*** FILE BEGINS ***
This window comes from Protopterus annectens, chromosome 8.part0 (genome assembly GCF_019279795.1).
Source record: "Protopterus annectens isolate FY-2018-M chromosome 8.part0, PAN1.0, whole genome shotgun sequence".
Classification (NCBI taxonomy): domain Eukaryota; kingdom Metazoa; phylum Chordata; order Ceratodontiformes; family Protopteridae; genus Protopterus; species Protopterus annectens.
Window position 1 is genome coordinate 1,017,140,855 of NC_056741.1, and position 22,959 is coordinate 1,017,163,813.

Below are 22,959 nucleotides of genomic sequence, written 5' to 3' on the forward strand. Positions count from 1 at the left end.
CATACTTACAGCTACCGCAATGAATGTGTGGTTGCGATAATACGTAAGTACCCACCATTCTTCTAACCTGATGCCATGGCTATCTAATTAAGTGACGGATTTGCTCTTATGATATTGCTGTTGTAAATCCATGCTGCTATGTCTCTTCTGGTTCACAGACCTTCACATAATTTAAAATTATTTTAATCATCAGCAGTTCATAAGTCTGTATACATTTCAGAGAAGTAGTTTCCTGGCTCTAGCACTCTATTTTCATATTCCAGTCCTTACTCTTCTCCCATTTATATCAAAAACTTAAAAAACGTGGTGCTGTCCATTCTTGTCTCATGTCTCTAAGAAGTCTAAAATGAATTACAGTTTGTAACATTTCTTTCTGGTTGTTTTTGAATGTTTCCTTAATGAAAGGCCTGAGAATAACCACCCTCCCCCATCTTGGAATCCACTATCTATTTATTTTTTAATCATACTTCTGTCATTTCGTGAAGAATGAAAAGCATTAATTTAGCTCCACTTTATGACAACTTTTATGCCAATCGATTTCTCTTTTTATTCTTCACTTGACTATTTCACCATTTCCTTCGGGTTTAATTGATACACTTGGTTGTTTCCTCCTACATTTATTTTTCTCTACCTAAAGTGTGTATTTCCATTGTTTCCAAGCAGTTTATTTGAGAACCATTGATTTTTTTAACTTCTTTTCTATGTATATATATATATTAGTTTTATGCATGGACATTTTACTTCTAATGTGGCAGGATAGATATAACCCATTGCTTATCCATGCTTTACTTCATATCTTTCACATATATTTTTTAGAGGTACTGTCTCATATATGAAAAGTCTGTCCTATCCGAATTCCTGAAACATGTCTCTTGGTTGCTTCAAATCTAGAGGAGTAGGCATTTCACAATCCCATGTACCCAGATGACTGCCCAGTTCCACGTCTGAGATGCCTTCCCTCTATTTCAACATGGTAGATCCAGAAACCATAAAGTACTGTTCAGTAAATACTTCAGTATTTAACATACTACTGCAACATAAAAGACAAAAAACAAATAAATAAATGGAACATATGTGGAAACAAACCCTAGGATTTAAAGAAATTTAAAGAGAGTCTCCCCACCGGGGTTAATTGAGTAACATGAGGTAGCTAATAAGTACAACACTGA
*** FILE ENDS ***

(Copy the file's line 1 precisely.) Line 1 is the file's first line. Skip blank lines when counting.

This window comes from Protopterus annectens, chromosome 8.part0 (genome assembly GCF_019279795.1).